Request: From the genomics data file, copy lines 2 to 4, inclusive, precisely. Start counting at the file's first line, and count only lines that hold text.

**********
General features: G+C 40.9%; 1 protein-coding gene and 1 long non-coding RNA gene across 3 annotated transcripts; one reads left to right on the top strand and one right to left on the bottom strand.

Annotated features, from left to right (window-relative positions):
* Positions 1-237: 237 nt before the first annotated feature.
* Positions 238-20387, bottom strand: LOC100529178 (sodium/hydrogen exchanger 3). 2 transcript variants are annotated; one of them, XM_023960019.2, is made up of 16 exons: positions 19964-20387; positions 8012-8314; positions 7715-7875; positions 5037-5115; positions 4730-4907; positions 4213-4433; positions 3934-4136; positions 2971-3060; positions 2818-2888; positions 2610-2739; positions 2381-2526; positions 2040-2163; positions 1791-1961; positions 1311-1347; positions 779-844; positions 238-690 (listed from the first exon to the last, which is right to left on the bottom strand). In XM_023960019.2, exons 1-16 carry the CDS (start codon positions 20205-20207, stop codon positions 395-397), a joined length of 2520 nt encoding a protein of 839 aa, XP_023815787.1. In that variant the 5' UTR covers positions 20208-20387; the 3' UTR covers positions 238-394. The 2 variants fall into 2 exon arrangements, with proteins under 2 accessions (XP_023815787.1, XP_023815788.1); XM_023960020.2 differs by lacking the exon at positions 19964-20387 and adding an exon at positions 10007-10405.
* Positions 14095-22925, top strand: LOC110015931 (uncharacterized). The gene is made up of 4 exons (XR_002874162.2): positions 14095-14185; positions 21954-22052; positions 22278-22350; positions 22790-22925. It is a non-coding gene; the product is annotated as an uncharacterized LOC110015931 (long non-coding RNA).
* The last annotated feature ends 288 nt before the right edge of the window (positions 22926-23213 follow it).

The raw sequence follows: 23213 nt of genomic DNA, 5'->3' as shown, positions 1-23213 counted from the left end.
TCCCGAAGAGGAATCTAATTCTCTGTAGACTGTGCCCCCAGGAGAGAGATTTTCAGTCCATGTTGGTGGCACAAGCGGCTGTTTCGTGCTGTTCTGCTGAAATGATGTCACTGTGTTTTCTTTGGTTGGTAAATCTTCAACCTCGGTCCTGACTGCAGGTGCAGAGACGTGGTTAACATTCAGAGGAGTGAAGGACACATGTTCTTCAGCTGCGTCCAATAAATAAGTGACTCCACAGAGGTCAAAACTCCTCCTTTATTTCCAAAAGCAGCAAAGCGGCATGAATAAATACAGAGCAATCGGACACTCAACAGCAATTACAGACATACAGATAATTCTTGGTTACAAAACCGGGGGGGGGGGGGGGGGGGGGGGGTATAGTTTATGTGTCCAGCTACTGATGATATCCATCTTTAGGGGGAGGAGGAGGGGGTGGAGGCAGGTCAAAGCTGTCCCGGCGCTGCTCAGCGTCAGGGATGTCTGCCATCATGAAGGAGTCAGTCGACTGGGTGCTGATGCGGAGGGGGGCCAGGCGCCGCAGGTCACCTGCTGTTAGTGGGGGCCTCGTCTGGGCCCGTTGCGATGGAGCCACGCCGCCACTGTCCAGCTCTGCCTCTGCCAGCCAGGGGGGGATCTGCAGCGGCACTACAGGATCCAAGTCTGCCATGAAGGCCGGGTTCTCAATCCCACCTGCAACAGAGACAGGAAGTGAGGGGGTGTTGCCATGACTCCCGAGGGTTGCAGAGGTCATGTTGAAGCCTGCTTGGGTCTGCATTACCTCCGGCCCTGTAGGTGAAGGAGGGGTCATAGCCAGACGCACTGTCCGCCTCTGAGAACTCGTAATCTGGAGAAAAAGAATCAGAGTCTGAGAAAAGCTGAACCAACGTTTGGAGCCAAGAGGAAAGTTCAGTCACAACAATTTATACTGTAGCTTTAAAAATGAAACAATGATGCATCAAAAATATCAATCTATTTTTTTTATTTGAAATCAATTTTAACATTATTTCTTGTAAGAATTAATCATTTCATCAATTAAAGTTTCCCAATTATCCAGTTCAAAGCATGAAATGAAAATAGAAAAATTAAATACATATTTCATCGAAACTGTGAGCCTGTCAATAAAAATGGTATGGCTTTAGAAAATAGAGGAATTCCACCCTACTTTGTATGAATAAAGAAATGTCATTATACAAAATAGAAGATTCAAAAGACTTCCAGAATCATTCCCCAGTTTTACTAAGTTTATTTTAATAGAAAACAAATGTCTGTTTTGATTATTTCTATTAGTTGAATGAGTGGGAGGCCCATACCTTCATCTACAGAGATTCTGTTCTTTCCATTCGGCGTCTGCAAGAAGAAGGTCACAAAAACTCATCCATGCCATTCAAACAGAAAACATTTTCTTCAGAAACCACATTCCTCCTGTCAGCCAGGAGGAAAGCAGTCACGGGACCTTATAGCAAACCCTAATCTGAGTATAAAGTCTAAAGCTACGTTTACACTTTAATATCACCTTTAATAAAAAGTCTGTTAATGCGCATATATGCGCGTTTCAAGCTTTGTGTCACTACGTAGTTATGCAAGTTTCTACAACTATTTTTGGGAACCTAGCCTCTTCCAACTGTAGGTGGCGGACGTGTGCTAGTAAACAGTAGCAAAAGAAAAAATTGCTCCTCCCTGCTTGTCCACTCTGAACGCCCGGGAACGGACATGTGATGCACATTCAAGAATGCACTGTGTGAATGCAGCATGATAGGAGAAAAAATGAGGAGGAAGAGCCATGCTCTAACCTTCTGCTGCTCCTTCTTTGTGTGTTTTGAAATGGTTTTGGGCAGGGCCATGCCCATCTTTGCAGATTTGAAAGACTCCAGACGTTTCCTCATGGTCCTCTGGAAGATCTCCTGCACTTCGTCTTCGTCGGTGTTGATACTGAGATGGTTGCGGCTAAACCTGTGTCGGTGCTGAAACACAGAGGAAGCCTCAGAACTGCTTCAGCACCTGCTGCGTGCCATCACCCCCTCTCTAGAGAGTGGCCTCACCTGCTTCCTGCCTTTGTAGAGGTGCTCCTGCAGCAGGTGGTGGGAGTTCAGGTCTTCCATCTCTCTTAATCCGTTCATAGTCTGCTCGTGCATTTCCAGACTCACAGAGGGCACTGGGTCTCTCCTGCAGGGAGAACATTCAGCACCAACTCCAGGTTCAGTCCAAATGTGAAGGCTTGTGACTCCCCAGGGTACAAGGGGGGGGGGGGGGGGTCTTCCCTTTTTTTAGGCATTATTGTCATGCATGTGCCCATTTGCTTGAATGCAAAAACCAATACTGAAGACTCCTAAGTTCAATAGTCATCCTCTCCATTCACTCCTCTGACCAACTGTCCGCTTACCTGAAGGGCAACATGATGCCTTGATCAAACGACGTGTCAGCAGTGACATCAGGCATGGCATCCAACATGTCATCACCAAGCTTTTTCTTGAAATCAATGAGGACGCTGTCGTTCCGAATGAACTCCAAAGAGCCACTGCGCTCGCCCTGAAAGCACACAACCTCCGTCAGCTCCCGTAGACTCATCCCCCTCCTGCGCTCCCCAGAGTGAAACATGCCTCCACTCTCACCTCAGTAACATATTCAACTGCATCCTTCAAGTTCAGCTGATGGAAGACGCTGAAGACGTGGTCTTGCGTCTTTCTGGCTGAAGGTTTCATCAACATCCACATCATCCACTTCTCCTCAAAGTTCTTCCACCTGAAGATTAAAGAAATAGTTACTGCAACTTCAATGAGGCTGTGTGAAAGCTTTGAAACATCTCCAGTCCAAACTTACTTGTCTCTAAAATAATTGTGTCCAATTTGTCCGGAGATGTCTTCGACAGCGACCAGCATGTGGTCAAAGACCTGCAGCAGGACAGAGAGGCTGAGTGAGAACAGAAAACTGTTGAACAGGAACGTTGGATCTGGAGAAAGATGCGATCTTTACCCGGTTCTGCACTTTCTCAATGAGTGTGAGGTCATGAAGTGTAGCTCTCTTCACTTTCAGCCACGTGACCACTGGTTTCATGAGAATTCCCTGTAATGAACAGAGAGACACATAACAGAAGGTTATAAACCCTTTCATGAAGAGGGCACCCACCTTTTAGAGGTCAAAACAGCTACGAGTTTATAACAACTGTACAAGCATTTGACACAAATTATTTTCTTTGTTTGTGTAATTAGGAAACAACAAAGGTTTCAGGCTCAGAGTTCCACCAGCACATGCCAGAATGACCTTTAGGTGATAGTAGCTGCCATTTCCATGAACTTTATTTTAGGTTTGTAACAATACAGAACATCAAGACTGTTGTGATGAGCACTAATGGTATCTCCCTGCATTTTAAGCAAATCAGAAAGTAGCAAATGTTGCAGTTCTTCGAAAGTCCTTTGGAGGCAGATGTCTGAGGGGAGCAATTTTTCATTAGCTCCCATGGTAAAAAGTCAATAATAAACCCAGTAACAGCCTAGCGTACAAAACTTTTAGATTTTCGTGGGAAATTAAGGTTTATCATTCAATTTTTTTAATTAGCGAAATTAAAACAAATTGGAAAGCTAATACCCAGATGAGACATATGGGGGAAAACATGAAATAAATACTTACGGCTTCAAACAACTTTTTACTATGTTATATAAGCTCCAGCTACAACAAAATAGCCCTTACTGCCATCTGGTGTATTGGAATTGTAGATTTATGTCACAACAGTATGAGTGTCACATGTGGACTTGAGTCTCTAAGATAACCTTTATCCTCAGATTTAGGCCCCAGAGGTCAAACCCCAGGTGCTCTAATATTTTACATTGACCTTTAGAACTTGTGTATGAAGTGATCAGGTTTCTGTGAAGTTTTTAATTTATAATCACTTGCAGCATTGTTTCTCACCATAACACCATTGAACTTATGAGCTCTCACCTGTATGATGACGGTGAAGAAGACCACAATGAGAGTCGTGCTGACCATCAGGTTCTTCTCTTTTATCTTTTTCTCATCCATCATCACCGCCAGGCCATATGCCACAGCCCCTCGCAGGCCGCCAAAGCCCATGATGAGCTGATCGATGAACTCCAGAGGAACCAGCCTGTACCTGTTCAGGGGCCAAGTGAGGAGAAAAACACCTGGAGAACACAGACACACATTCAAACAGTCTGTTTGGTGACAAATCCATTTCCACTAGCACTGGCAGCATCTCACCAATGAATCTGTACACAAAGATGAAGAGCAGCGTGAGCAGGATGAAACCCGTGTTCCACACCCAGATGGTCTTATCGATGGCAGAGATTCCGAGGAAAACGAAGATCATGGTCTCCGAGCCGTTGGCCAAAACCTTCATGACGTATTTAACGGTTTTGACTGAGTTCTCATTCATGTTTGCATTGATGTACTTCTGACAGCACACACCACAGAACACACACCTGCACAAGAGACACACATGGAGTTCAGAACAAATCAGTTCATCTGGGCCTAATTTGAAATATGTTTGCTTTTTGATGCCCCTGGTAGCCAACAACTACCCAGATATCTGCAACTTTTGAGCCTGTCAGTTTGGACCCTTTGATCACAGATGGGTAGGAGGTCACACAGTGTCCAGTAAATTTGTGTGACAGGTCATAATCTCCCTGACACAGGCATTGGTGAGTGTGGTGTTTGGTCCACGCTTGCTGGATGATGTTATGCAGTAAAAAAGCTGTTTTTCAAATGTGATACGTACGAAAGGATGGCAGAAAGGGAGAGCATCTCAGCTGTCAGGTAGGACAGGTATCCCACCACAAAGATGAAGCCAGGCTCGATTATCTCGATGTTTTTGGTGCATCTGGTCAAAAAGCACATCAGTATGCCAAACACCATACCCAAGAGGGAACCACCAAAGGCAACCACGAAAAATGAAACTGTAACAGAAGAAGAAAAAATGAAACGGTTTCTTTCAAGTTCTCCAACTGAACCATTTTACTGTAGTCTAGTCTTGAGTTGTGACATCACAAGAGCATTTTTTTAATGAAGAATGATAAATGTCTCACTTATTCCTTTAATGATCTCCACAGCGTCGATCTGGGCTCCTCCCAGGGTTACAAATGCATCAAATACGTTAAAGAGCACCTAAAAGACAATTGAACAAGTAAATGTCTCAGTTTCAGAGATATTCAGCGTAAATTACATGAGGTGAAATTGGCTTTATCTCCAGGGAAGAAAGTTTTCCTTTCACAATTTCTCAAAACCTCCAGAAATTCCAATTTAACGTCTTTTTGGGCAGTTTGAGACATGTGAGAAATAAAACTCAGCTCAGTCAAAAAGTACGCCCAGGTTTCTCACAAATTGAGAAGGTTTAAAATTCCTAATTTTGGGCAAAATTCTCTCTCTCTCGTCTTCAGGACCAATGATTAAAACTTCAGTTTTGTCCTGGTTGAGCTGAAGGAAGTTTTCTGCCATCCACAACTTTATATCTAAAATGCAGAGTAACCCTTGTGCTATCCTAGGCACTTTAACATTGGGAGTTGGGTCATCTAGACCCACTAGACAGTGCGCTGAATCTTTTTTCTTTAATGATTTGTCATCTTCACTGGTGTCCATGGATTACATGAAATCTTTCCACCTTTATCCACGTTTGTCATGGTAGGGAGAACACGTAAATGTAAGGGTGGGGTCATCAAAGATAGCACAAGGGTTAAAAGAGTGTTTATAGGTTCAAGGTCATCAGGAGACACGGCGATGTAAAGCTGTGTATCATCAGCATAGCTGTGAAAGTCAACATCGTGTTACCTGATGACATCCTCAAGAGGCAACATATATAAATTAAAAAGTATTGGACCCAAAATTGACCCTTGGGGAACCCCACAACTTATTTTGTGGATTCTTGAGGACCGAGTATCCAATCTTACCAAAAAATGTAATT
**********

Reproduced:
Annotated features, from left to right (window-relative positions):
* Positions 1-237: 237 nt before the first annotated feature.
* Positions 238-20387, bottom strand: LOC100529178 (sodium/hydrogen exchanger 3). 2 transcript variants are annotated; one of them, XM_023960019.2, is made up of 16 exons: positions 19964-20387; positions 8012-8314; positions 7715-7875; positions 5037-5115; positions 4730-4907; positions 4213-4433; positions 3934-4136; positions 2971-3060; positions 2818-2888; positions 2610-2739; positions 2381-2526; positions 2040-2163; positions 1791-1961; positions 1311-1347; positions 779-844; positions 238-690 (listed from the first exon to the last, which is right to left on the bottom strand). In XM_023960019.2, exons 1-16 carry the CDS (start codon positions 20205-20207, stop codon positions 395-397), a joined length of 2520 nt encoding a protein of 839 aa, XP_023815787.1. In that variant the 5' UTR covers positions 20208-20387; the 3' UTR covers positions 238-394. The 2 variants fall into 2 exon arrangements, with proteins under 2 accessions (XP_023815787.1, XP_023815788.1); XM_023960020.2 differs by lacking the exon at positions 19964-20387 and adding an exon at positions 10007-10405.